Professor Edward Morey

Home Page for Econ 2010 (Edward): Principles of Microeconomics

Fall 2018: Tuesday and Thursday 2:00-3:15, HUMN 1850

Much of my research over the past thirty years has been on theory and applications on how people make choices (predicting what they will do and why), specifically statistical models of choice. I develop models of choice, collect data, and estimate the models. A goal is often to estimate an individual's willingness-to-pay for a product or opportunity. Many of my applications are to environmental and recreational choices, but I have modeled and estimated health-care choice, job choice, and other things. Besides teaching microeconomics, I teach courses in statistics, environmental economics, and natural-resource economics. Most people think of me as an environmental economist. As I have gotten older I have become more interested in the psychology of choice (I started college as a psych major) and how it relates to the economic theories of choice. I am deeply interested in the ethics of choice: do people make the right choices for themselves and society; this has lead me to study moral philosophy. I am currently writing a book on these topics. Next semester I am teaching a coures for upper-division econ majors called "Ethics, happiness, and choice." If you want to learn more a about my research, go to my C.U. web page at Google my name. You can see what I look like.

My office hours: Tuesdays from 3:30-4:30 and Thursdays 8:45-9:45. My office is in the Economics Buildings Rm 122. If you need to schedule an appointment outside of normal office hours please email me or check with me after class to schedule a time. My email address is If you know ahead of time that you are coming to my office hours, let me know with an email.

This is a large class. I probably will not learn all of your names. In addition to the course lectures on Tuesdays and Thursdays, you have been assigned to a once-a-week small review session with a graduate teaching-assistant. The teaching assistants for the course are there to help you both in the review sessions and in office hours. (See the link below: )

Keep in mind that all of the T.A.'s are, like you, full-time students, so can only respond to emails as their schedules and constraints allow. I, personally, usually take a day or two to respond. If you require immediate academic help, go to the next available recitation (your T.A. or another T.A. for our section) or the next available office hours (for your T.A. or one of the other T.A.s, or my office hours)

An important component of the course is the Saplinig web page for this coures ( see the link below). It includes the course outline, interactive quizzes, etc.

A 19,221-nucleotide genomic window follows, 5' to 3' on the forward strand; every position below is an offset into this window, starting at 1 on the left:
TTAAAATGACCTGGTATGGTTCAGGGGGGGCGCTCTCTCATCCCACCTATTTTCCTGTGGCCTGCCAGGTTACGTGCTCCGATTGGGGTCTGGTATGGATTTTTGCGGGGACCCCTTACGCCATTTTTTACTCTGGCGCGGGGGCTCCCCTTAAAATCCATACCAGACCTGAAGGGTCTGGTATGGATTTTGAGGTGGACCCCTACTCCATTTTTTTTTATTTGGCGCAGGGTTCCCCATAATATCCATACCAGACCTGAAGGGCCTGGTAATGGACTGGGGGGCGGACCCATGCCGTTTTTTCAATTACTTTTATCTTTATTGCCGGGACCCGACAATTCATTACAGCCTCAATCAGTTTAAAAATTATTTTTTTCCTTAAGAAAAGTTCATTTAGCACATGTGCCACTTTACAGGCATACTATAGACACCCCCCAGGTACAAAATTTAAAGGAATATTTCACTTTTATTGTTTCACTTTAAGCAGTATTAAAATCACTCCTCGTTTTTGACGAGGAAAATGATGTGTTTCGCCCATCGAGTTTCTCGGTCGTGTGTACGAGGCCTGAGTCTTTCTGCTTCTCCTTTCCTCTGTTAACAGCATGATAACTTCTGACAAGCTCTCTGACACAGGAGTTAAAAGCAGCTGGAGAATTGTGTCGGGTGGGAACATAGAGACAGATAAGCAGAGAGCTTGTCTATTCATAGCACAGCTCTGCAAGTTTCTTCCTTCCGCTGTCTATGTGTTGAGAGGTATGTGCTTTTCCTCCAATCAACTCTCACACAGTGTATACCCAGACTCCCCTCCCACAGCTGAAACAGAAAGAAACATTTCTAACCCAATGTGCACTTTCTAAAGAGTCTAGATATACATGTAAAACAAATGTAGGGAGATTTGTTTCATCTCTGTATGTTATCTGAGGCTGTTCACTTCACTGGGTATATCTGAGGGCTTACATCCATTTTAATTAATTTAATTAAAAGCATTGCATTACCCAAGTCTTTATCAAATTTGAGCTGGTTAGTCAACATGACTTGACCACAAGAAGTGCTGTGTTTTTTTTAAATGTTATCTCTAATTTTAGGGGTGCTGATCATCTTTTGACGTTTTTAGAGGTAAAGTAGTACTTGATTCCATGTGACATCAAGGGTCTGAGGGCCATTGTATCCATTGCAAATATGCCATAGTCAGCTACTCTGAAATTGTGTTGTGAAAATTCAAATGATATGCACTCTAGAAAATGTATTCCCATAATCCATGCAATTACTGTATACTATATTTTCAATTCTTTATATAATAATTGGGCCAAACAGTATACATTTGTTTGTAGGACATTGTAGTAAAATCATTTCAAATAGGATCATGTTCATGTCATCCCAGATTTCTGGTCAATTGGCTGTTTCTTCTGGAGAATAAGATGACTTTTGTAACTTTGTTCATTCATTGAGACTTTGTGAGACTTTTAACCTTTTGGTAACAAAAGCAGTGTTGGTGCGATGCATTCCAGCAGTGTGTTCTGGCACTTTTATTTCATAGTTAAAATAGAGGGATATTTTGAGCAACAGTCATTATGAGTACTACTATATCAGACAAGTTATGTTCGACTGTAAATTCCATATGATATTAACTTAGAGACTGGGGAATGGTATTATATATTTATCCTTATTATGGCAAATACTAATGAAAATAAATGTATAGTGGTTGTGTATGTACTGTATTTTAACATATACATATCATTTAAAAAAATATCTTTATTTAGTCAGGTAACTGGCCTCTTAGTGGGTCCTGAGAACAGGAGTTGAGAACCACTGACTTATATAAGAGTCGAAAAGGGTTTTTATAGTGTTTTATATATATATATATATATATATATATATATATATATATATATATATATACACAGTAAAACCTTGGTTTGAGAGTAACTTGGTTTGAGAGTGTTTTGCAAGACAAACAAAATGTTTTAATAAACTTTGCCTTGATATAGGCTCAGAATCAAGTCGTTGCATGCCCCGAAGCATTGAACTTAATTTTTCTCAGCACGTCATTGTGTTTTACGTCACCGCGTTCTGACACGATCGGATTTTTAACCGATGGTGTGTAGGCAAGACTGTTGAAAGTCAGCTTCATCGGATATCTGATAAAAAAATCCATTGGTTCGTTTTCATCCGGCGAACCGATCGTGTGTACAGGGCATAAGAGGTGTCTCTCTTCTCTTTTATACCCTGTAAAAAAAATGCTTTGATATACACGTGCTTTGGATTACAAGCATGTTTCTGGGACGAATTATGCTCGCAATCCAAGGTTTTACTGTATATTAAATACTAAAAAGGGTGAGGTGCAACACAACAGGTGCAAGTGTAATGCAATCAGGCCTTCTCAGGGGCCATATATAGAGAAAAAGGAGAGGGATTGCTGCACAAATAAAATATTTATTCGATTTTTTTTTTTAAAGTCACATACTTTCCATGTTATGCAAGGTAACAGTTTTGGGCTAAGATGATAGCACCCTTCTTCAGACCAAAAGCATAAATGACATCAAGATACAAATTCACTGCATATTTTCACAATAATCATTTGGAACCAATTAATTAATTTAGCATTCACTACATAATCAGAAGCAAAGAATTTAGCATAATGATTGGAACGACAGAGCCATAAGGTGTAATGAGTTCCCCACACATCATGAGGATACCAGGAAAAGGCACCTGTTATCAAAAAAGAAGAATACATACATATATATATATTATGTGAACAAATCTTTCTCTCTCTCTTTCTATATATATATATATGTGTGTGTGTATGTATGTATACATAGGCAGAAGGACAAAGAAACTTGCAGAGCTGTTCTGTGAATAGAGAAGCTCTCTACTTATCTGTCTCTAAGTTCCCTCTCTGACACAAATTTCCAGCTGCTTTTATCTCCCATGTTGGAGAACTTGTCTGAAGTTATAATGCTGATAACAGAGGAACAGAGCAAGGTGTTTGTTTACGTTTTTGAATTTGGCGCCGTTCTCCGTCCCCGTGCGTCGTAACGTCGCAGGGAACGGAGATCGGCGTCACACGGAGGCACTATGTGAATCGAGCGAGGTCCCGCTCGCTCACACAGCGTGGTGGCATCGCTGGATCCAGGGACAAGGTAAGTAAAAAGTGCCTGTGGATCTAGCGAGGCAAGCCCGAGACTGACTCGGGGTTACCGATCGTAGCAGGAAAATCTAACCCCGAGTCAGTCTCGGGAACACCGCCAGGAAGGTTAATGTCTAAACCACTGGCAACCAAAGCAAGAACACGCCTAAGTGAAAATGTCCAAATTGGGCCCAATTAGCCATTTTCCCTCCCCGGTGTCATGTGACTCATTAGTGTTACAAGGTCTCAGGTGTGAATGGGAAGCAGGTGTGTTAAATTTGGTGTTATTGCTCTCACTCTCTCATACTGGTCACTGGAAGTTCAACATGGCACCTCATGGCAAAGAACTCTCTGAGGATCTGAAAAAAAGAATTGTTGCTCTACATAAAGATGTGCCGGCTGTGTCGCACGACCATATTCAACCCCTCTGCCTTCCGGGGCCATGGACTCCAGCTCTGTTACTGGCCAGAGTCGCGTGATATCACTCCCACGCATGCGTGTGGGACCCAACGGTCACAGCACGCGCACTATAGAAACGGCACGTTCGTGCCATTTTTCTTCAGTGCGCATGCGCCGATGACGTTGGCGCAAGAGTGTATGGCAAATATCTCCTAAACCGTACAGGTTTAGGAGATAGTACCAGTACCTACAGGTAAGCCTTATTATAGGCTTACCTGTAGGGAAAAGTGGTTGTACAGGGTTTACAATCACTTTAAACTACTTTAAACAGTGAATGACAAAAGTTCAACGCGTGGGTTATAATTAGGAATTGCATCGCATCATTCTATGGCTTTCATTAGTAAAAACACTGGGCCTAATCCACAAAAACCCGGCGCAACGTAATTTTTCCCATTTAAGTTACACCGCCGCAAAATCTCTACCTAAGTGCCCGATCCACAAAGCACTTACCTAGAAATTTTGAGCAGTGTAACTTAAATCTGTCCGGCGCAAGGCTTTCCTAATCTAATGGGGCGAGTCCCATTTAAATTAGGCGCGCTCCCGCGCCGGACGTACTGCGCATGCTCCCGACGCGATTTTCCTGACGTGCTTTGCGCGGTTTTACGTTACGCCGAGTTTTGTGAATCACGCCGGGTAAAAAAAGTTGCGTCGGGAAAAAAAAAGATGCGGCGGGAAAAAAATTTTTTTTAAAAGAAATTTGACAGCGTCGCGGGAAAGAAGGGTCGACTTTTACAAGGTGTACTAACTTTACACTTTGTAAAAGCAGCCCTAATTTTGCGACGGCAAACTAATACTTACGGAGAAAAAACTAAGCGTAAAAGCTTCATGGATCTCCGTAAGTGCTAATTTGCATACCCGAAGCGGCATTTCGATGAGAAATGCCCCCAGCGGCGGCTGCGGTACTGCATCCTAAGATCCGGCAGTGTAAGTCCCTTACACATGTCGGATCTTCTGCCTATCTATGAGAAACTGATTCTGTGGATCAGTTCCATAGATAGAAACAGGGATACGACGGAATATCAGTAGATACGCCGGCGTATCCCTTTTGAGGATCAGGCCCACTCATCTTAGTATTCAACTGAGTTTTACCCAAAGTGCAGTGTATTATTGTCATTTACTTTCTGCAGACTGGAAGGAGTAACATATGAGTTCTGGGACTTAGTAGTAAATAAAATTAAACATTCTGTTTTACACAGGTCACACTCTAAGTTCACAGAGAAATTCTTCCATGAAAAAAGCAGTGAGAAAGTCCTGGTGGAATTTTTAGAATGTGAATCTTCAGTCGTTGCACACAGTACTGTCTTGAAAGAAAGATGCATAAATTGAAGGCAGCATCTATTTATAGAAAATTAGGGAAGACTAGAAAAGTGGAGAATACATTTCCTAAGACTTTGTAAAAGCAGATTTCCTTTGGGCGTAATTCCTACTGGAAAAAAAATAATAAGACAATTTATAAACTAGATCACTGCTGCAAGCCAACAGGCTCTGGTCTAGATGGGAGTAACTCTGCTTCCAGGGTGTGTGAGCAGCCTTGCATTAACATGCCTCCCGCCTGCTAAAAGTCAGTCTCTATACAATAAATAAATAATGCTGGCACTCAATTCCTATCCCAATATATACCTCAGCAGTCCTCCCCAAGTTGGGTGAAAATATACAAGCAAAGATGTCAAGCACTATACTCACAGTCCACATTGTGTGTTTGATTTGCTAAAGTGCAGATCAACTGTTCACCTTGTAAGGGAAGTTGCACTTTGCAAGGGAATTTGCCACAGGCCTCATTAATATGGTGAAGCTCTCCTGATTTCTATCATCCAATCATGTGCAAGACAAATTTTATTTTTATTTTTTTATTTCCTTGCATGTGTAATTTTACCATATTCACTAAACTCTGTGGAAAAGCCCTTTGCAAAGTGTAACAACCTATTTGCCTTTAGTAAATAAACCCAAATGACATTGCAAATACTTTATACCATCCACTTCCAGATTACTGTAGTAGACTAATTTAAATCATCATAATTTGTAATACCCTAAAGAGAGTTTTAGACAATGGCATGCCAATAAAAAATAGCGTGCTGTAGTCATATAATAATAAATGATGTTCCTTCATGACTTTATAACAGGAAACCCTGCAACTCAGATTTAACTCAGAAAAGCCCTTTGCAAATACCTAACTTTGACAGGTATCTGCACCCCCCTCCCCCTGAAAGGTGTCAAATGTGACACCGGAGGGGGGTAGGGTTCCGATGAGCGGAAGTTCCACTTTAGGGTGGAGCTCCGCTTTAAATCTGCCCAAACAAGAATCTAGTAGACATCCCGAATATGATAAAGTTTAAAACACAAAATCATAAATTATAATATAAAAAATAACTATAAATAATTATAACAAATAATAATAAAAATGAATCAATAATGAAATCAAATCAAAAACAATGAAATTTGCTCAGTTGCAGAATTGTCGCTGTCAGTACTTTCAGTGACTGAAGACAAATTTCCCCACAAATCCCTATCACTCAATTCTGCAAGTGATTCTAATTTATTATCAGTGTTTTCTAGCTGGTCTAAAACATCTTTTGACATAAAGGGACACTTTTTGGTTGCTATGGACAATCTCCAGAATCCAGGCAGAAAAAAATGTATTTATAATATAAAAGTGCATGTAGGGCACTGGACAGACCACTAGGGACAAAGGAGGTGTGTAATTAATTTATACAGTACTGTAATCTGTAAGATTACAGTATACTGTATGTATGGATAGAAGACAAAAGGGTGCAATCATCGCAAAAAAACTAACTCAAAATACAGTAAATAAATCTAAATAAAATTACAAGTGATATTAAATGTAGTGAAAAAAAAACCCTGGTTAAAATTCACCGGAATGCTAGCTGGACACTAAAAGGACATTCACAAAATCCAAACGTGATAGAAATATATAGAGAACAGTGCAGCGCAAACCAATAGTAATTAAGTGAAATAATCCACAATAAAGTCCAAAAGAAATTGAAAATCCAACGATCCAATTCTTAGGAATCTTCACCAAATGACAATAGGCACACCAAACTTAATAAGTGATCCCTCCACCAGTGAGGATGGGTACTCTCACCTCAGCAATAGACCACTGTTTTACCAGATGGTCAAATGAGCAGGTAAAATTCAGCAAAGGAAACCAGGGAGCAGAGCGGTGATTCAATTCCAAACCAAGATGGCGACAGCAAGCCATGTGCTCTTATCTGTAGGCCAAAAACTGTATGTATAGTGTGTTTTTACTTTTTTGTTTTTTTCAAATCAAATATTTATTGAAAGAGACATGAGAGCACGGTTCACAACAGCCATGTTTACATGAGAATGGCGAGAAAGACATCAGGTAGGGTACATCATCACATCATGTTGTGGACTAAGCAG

Doing well on the online quizzes is necessary but not sufficient to do well in the course.

Links to course materials will be activated when the material becomes available. While lecture notes for the whole course are currently online, they will be revised as the course progresses: I usually revise them right before and right after each lecture.

Unless otherwise specified, the materials available online are in .pdf format and can be read with the Adobe Acrobat Reader

Almost every question you might have about the mechanics or adminstration of this course is answered on this web page.

Please check this page, and its links, carefully before you email a question about course mechanics or administration.

You are responsible for understanding the mechanics of the course

The text: Microeconomics by Paul Krugman and Robin Wells, 4th edition

Sapling for Econ 2010, Edward's section

The recitation schedule, the T.A.'s and their office hours

Ways the T.A.s might help you to conquer the material

Studying and learning

Rough lecture notes and supplemental readings

Copies of the book chapters with notes and comments attached (from an earlier edition of the text)

Comments on past exams_this link includes all past exams.

What, pray tell, is microeconomics? And, why should I care?

Exam dates: you must take the exams at these times

How your course grade will be determined.

Links to the course web pages of other principles of microeconomics classes

Unless otherwise specified, the materials available online are in .pdf format and can be read with the Adobe Acrobat Reader If you do not have the Acrobat Reader, you can download it for free from the adobe web site.
Once you have Adobe Acrobat Reader downloaded to your machine, clicking the title of the document will open it on the Web in the Acrobat Reader. Then use "save as" under "file" to copy the paper to one of your directories.


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Last Update August 14, 2018